From the Heritage Room
The arrival of the decade of the 1940s was eventful with continued debt reduction, which by July, 1942, was paid in full after 20 years of building, growth and faithful stewardship. Yet, St. John’s could not escape the dark clouds of World War II. John Brock, who grew up in St. John’s, said the church faced the war years, “much as all Americans did. It was a time of sacrifice and much prayer. The war started on a Sunday afternoon (December 7, 1941). We were all in shock, and the church was full for evening services that memorable night.”
Brock was a youth at the time. He later attended Mars Hill College, Wake Forest University and UNC Charlotte and became a journalist, businessman, movie producer and university administrator. He recalled that St. John’s furnished dozens of young men and women to the war effort and scores of others who worked in support industries and services. He said that even though gas was rationed, most members lived in nearby neighborhoods, and church attendance was not appreciably affected.
“I especially remember D-Day in June (1944) while Vacation Bible School was going on. The workers got up in the early hours of the morning and prepared a moving opening assembly for the kids. It was very patriotic, inspiring and prayerful,” Brock said. “Some of the families of the church (mine included) would go downtown on North Tryon Street on Saturday night to a reception center where servicemen on weekend pass would congregate. Each family would take several servicemen home to offer them meals and a place to spend the night. My mom, dad, sister and I would sleep in the attic so they could enjoy a real bed for the night.” Brock remembers that in the aftermath of the war, the church “adopted/sponsored” 8 or 10 families of refugees from Latvia.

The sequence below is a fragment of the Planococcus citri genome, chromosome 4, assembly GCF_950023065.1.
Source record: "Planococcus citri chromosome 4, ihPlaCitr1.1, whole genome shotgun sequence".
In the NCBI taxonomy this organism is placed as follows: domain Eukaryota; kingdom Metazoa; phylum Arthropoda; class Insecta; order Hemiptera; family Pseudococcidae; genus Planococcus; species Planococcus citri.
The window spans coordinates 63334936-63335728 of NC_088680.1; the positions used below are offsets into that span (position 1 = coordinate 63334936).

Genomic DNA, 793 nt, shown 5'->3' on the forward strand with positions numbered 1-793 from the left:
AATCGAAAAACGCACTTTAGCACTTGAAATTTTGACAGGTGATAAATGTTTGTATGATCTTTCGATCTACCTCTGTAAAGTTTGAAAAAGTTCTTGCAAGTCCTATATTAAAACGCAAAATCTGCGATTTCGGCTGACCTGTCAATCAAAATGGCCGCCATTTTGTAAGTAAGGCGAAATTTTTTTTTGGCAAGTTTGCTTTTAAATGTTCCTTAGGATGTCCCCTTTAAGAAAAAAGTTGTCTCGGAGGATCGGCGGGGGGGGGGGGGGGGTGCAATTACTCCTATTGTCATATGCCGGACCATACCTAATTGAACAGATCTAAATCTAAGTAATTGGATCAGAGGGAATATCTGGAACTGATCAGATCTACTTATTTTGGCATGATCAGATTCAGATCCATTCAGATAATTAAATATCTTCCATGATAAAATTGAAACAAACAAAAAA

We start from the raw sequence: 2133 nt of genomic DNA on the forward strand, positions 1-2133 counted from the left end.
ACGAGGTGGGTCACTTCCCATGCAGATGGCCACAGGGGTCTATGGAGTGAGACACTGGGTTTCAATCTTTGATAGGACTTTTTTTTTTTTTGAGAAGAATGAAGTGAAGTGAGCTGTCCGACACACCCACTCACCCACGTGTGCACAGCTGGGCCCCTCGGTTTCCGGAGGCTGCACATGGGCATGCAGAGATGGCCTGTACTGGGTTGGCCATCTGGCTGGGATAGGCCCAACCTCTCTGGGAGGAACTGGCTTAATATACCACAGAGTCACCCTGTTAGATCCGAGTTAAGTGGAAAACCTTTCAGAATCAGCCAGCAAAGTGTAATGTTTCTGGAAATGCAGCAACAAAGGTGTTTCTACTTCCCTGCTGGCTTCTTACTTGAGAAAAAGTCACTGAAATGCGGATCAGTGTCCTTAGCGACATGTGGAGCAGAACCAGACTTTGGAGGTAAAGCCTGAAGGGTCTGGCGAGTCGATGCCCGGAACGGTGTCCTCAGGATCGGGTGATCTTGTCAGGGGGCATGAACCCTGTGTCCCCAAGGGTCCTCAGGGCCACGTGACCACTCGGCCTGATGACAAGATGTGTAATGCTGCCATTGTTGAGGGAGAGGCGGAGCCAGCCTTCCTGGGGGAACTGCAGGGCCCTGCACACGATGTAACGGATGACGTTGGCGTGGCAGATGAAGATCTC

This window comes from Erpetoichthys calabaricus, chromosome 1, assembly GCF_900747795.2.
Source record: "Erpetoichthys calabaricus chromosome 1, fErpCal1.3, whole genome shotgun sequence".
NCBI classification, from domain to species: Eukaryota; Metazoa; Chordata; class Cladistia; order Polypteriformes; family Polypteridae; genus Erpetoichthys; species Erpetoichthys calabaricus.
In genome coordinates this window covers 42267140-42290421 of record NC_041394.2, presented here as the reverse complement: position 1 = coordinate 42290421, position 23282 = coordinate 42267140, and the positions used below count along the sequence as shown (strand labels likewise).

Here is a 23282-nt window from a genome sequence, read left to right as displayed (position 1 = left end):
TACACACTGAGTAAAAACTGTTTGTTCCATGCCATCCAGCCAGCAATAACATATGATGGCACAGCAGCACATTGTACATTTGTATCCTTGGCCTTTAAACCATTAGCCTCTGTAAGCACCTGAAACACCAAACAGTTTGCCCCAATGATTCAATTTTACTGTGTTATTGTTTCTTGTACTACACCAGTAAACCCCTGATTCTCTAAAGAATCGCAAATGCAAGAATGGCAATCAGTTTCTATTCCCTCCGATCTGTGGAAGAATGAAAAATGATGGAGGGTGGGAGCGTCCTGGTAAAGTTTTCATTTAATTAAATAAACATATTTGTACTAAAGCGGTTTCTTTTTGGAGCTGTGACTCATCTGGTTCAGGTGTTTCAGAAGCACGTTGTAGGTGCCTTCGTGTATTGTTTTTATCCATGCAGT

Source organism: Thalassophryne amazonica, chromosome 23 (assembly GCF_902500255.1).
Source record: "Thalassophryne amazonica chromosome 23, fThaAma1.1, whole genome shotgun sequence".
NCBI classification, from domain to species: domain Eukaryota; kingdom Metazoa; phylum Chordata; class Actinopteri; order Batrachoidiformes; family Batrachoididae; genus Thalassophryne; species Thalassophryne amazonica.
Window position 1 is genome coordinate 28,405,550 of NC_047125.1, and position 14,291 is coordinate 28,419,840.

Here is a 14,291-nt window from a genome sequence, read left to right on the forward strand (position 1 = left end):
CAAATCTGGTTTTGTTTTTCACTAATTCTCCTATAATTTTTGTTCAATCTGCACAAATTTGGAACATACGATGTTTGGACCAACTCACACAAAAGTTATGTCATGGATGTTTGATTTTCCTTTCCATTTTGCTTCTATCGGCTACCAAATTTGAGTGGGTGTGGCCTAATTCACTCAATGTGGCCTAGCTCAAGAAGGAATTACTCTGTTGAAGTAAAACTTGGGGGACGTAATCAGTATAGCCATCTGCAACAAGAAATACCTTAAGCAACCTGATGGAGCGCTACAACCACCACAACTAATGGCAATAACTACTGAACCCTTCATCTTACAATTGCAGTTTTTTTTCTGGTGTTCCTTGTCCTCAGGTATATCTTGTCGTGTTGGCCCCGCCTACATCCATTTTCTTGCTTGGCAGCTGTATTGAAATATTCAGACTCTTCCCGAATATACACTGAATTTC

St. John’s provided a number of servicemen to the military services. Some of them paid the supreme sacrifice. Some displayed real acts of heroism. Bob Benton’s aircraft was shot up returning across the English Channel, and he crash-landed in an English village. Frank Caldwell was shot down over Germany and taken prisoner. Others made similar sacrifices.
St. John’s continued to mature. Dr. Durden celebrated his 15th anniversary on April 2, 1944 and preached his last sermon, saying, “I have finished my course.” A search committee reported on May 24, 1944 that they had found a new pastor– Dr. Claude U. Broach. The church voted unanimously to extend a call, and Dr. Broach accepted on May 23, 1944, saying, “We shall enter upon this new relationship in a time of universal sorrow and turmoil. This shall not discourage us.” The journey he began that day turned into 30 years of ministry that would define St. John’s.
The pastor and lay leaders immediately began planning for the future and in 1946 adopted a dramatic plan for expansion, including classrooms, a chapel, and the space that would become Lasater Hall. The church also began a program of outreach, establishing mission churches. The decade ended with a promising vision.